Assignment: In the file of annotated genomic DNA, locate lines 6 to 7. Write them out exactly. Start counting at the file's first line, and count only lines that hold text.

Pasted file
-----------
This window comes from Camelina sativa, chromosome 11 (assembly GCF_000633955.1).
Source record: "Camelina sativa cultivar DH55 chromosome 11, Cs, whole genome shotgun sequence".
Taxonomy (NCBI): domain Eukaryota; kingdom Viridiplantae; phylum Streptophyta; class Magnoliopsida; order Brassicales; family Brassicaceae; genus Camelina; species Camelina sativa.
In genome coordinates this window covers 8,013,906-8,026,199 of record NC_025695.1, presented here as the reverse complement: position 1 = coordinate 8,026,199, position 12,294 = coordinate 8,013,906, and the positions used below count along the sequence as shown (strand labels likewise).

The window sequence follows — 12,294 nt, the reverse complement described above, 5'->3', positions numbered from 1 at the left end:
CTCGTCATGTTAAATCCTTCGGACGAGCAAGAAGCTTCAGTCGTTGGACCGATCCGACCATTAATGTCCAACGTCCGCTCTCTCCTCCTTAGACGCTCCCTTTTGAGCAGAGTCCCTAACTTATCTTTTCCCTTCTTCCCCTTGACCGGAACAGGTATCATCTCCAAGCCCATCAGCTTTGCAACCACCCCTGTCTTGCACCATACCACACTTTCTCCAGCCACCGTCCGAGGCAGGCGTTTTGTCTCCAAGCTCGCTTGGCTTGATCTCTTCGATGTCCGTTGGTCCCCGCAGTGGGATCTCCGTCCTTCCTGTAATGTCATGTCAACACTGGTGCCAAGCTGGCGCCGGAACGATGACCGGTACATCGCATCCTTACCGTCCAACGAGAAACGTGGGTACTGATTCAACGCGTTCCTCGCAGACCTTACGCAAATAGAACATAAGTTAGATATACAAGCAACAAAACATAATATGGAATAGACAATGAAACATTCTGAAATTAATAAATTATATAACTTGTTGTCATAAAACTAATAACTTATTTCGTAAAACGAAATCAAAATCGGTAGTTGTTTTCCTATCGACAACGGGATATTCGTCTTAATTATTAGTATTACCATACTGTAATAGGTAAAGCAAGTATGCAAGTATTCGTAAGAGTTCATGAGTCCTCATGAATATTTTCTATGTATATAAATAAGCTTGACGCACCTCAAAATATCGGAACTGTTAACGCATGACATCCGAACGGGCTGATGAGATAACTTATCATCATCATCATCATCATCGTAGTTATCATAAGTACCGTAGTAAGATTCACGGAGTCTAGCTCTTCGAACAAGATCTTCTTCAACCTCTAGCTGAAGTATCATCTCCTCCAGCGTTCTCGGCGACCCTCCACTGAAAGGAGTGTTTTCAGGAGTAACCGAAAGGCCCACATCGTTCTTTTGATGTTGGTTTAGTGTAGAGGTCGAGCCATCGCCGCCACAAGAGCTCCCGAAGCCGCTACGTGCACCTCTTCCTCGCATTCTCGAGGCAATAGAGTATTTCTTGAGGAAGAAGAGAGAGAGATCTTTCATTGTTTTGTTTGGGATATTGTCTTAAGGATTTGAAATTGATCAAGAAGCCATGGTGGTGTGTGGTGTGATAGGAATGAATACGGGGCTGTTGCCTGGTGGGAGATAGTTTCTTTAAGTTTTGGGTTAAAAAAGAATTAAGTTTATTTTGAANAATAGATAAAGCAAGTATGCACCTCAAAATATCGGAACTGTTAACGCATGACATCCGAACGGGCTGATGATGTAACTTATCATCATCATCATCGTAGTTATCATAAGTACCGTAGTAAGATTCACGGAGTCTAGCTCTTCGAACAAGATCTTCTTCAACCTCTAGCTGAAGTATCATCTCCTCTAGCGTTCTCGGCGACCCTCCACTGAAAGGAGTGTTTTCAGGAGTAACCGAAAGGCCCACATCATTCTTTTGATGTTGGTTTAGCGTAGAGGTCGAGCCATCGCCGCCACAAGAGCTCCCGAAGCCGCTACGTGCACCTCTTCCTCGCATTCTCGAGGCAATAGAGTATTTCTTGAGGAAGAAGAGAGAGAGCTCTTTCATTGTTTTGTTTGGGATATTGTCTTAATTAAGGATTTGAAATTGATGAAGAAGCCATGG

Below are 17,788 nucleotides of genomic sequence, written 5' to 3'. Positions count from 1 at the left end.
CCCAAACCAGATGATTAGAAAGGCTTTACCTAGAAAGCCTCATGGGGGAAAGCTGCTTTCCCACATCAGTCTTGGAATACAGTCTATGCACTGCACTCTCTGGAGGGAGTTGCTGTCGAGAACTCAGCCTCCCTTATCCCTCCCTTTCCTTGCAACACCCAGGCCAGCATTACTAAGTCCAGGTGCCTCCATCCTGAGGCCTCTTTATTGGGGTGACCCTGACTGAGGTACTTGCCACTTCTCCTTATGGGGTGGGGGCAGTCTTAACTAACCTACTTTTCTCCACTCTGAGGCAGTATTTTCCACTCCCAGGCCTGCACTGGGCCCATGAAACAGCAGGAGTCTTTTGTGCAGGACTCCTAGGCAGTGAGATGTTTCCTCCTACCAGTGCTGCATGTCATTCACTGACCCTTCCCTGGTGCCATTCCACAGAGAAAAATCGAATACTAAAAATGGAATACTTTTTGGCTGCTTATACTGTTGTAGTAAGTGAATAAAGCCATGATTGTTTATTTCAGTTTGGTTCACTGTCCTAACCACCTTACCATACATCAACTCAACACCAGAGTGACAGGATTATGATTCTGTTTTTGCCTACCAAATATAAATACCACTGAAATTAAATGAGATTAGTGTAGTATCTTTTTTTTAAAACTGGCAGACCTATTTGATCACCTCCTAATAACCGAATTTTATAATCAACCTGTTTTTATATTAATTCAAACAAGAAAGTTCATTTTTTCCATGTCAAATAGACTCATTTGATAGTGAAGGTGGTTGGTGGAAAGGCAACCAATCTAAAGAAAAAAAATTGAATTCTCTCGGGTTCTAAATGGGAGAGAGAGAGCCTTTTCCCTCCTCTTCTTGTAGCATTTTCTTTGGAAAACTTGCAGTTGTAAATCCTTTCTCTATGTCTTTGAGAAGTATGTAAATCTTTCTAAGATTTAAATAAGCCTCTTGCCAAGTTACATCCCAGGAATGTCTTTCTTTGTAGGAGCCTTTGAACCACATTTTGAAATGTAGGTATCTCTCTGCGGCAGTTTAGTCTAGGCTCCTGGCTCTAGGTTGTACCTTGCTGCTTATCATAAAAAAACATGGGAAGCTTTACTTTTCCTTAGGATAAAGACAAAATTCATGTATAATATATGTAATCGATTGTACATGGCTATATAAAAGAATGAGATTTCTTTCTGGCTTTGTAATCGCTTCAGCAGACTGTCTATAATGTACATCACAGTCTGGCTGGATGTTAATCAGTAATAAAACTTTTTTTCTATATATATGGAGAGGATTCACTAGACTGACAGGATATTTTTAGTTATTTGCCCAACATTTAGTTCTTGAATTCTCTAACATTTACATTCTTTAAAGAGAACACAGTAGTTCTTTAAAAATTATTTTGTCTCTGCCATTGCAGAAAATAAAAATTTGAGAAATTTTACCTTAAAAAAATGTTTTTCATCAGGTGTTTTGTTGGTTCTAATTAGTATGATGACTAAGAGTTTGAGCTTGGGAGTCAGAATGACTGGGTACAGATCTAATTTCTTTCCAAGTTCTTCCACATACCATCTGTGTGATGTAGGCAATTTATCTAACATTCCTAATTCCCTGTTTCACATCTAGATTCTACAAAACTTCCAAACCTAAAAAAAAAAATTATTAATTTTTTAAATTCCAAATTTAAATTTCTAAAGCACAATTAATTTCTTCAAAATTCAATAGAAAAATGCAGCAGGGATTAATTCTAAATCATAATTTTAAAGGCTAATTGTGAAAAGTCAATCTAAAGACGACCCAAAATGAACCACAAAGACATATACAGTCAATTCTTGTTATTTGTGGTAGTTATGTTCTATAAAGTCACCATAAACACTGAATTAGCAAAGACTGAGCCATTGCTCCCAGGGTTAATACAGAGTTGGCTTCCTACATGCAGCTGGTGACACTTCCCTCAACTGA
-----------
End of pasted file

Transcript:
CTCGTCATGTTAAATCCTTCGGACGAGCAAGAAGCTTCAGTCGTTGGACCGATCCGACCATTAATGTCCAACGTCCGCTCTCTCCTCCTTAGACGCTCCCTTTTGAGCAGAGTCCCTAACTTATCTTTTCCCTTCTTCCCCTTGACCGGAACAGGTATCATCTCCAAGCCCATCAGCTTTGCAACCACCCCTGTCTTGCACCATACCACACTTTCTCCAGCCACCGTCCGAGGCAGGCGTTTTGTCTCCAAGCTCGCTTGGCTTGATCTCTTCGATGTCCGTTGGTCCCCGCAGTGGGATCTCCGTCCTTCCTGTAATGTCATGTCAACACTGGTGCCAAGCTGGCGCCGGAACGATGACCGGTACATCGCATCCTTACCGTCCAACGAGAAACGTGGGTACTGATTCAACGCGTTCCTCGCAGACCTTACGCAAATAGAACATAAGTTAGATATACAAGCAACAAAACATAATATGGAATAGACAATGAAACATTCTGAAATTAATAAATTATATAACTTGTTGTCATAAAACTAATAACTTATTTCGTAAAACGAAATCAAAATCGGTAGTTGTTTTCCTATCGACAACGGGATATTCGTCTTAATTATTAGTATTACCATACTGTAATAGGTAAAGCAAGTATGCAAGTATTCGTAAGAGTTCATGAGTCCTCATGAATATTTTCTATGTATATAAATAAGCTTGACGCACCTCAAAATATCGGAACTGTTAACGCATGACATCCGAACGGGCTGATGAGATAACTTATCATCATCATCATCATCATCGTAGTTATCATAAGTACCGTAGTAAGATTCACGGAGTCTAGCTCTTCGAACAAGATCTTCTTCAACCTCTAGCTGAAGTATCATCTCCTCCAGCGTTCTCGGCGACCCTCCACTGAAAGGAGTGTTTTCAGGAGTAACCGAAAGGCCCACATCGTTCTTTTGATGTTGGTTTAGTGTAGAGGTCGAGCCATCGCCGCCACAAGAGCTCCCGAAGCCGCTACGTGCACCTCTTCCTCGCATTCTCGAGGCAATAGAGTATTTCTTGAGGAAGAAGAGAGAGAGATCTTTCATTGTTTTGTTTGGGATATTGTCTTAAGGATTTGAAATTGATCAAGAAGCCATGGTGGTGTGTGGTGTGATAGGAATGAATACGGGGCTGTTGCCTGGTGGGAGATAGTTTCTTTAAGTTTTGGGTTAAAAAAGAATTAAGTTTATTTTGAANAATAGATAAAGCAAGTATGCACCTCAAAATATCGGAACTGTTAACGCATGACATCCGAACGGGCTGATGATGTAACTTATCATCATCATCATCGTAGTTATCATAAGTACCGTAGTAAGATTCACGGAGTCTAGCTCTTCGAACAAGATCTTCTTCAACCTCTAGCTGAAGTATCATCTCCTCTAGCGTTCTCGGCGACCCTCCACTGAAAGGAGTGTTTTCAGGAGTAACCGAAAGGCCCACATCATTCTTTTGATGTTGGTTTAGCGTAGAGGTCGAGCCATCGCCGCCACAAGAGCTCCCGAAGCCGCTACGTGCACCTCTTCCTCGCATTCTCGAGGCAATAGAGTATTTCTTGAGGAAGAAGAGAGAGAGCTCTTTCATTGTTTTGTTTGGGATATTGTCTTAATTAAGGATTTGAAATTGATGAAGAAGCCATGG

Below are 17,788 nucleotides of genomic sequence, written 5' to 3'. Positions count from 1 at the left end.